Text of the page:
The SSG 69 (Scharfschützengewehr 69 = Sniper Rifle 69) is a bolt-action sniper rifle produced by Steyr Mannlicher and serves as the standard sniper rifle for the Austrian Army.
Adopted in 1969 (hence the designation), it was ahead of its time with the use of synthetics and cold hammer-forged barrels for durability. Aside from being the Austrian Army's standard issue sniper rifle it's also used by several law enforment organizations. It is extremely accurate and several international competitions have been won using an SSG-69 with accuracy being sub 0.5 MOA.
There are several variants made with mostly cosmetic differences, the only anomaly being the SSG-PIV using a 409 mm barrel with a 1:250 mm (1:10 inches) twist designed to handle heavy subsonic ammunition in conjunction with a suppressor.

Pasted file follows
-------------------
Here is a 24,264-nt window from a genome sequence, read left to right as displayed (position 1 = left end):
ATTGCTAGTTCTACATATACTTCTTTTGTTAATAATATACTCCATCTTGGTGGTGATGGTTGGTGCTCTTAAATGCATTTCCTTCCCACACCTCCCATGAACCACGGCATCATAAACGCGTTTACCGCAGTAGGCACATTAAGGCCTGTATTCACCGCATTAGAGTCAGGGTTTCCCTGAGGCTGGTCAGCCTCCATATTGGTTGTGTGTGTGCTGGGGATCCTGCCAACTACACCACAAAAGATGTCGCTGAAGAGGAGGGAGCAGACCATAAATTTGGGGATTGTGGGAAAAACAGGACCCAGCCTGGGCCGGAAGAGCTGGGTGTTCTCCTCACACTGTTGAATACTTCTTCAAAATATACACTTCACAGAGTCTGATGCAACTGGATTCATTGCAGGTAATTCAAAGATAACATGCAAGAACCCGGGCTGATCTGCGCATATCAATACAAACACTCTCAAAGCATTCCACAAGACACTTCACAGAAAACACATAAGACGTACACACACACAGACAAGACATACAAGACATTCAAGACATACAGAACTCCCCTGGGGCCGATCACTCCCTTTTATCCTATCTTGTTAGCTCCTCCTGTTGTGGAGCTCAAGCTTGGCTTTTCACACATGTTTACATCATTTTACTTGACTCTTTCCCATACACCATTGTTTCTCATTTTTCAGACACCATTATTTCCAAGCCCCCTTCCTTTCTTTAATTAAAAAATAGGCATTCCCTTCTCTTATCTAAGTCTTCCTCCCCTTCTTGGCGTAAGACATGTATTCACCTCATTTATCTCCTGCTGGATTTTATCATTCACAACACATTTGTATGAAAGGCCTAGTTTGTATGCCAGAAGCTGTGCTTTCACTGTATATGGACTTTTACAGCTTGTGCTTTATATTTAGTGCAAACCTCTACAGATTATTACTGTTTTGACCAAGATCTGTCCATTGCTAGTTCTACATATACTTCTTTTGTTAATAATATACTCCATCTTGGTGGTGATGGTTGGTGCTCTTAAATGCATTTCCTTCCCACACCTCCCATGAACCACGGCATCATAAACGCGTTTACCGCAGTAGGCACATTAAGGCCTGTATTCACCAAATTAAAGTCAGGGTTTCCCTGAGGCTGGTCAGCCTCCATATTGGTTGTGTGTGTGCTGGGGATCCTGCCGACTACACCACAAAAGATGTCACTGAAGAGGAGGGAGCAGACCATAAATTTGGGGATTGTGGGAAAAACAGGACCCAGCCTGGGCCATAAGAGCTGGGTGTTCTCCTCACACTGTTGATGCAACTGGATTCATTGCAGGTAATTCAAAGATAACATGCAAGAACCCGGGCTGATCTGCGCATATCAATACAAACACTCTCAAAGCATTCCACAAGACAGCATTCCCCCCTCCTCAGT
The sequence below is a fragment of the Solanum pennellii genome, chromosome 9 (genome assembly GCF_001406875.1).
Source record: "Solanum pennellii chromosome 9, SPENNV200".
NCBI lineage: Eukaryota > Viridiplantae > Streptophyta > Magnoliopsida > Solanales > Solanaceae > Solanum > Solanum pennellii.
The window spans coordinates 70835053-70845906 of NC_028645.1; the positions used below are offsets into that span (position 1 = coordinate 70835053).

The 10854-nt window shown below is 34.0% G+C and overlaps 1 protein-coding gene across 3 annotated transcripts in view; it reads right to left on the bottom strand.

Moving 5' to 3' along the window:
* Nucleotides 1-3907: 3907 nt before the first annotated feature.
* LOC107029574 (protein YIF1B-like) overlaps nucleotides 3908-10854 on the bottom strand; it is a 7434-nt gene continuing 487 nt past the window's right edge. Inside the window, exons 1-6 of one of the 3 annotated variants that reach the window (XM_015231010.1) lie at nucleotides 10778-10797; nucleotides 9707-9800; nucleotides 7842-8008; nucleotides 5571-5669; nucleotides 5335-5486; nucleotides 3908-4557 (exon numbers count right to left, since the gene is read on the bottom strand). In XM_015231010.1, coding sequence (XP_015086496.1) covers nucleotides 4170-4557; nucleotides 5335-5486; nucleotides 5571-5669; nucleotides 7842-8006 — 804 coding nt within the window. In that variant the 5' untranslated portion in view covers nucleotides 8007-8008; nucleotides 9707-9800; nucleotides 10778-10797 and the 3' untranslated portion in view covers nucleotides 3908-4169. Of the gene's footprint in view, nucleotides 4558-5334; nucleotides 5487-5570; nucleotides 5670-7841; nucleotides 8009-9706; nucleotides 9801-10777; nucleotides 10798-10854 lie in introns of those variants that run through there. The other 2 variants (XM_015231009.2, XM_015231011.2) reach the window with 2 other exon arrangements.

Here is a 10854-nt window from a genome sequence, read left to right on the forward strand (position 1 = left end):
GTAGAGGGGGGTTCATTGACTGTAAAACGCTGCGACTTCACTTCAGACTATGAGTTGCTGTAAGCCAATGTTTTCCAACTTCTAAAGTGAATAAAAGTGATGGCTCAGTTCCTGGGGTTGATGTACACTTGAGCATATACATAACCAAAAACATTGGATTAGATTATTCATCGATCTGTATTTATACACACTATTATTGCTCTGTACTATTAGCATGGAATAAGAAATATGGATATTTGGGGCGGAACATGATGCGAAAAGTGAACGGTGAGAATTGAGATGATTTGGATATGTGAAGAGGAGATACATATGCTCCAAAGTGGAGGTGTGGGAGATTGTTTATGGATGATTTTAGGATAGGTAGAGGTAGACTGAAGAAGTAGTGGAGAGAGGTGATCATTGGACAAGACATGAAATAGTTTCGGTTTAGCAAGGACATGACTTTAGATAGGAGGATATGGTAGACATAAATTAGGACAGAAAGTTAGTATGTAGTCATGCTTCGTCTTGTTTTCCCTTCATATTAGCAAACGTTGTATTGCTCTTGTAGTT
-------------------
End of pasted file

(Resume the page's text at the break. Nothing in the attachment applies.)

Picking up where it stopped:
The bolt action uses rear-locking (in common with the SMLE), rather than the more common front-locking lugs. This, and the fact that it is only produced in the 'short action' length limits the chambering to non-magnum calibres, a legacy of a military weapon designed only to fire the 7.62×51mm NATO cartridge. It is essentially a target/police/military weapon, however with its caliber and inherent accuracy, it lends itself to hunting requiring longer distance shots.
An unusual feature is the standard rotary 5-round magazine. A 10-round staggered box is available as an accessory. Both are transparent-backed, immediately showing remaining capacity.
In 2015 Steyr has decided to end production of the SSG 69.